Common hurdles for hard money borrowers

Lender capital for real estate investment, especially in major urban areas, is at an all-time high since the mortgage crisis in 2008. There are more private lenders in the marketplace now than there were 15 years ago, and this means that as a borrower it is your responsibility to understand what each different money source brings to the table as both a positive and a negative. Scrutinizing a lender is an important aspect of successfully getting an investment deal done, and the first key point that a potential borrower needs to understand is that the lender will be scrutinizing the borrower even harder in return. When planning your loan application or proposal for the purpose of acquiring an investment property, here are a few things in your own file you need to be prepared to answer for successfully in order to be approved:

  1. Less than stellar borrowing history: Many borrowers often have unrealistic ideas about their negative credit history and the ways it can impact their ability to secure a loan. The first thing we often do with clients is to paint a realistic picture of the deal structure they can likely be approved for and strategize based around that. People who have inflated expectations often see their aspirations fade in the real estate investing business sooner than later, so having a partner on your side to tamper those ideas is a huge benefit.
  2. Little to no equity: Lenders like to provide financing to developers with skin in the game. It's all about risk mitigation and it's a method that works. When you borrow 90% of a project, you're only assuming 1/10th of the risk in real assets. That's a big deal and something that all lenders will well understand. The more a borrower is willing to put into a deal, the greater the odds of lender approval will be.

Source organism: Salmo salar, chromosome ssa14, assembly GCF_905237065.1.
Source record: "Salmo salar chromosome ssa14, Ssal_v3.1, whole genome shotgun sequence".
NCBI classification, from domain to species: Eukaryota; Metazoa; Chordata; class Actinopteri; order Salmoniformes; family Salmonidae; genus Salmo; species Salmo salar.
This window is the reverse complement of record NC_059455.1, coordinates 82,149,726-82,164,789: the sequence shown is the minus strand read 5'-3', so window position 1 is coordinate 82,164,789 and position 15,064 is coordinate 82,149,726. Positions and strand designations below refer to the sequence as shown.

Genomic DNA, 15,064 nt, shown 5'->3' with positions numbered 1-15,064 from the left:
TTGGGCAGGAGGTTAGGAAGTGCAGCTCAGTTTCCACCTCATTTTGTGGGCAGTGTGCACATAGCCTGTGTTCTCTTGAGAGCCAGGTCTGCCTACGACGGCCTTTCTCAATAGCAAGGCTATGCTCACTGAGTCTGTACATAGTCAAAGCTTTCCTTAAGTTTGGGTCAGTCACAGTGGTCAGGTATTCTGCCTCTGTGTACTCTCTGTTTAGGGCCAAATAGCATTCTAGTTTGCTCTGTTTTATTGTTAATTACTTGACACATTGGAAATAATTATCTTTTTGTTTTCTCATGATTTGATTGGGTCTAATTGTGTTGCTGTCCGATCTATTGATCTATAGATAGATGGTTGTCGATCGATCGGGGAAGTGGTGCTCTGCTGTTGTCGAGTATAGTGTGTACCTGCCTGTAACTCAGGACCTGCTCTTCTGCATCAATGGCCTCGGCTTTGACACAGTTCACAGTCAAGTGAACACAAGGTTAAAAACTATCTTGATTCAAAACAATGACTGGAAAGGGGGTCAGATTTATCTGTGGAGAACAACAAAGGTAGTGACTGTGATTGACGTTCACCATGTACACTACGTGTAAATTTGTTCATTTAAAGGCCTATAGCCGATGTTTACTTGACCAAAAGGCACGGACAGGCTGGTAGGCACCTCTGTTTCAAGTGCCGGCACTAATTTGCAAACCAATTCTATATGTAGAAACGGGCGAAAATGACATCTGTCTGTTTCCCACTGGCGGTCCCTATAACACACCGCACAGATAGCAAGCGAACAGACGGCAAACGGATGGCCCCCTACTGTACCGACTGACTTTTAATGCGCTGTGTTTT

3. Successful project track record: A major boost to prospective borrowers is their ability to provide a history of successful deals completed or properties managed to a lender as a testament to their ability to successfully complete deals and pay back loans. This is telling, as a lender willing to grant a loan to a new borrower will most likely be taking higher fees and a higher interest rate. 
  4. Property potential: Because a hard money or private lender is typically lending solely on the title of the property in question, the property involved in the deal is often the most important aspect in their eyes. A borrower with a contract on a fantastic property but with a poor financial situation is often still able to find money based solely on the potential of the deal. This is not always a positive, it is important to note that many lenders will lend with the intention of eventually owning the property via default or foreclosure. It is key that you're able to discern between the good lenders and the predatory ones.

At CMG we handle these types of deals for clients often and are well versed in the ins and outs of hard money. We'd be happy to give you a consultation on your proposed loan. Reach out today and we will ensure you get the best deal possible.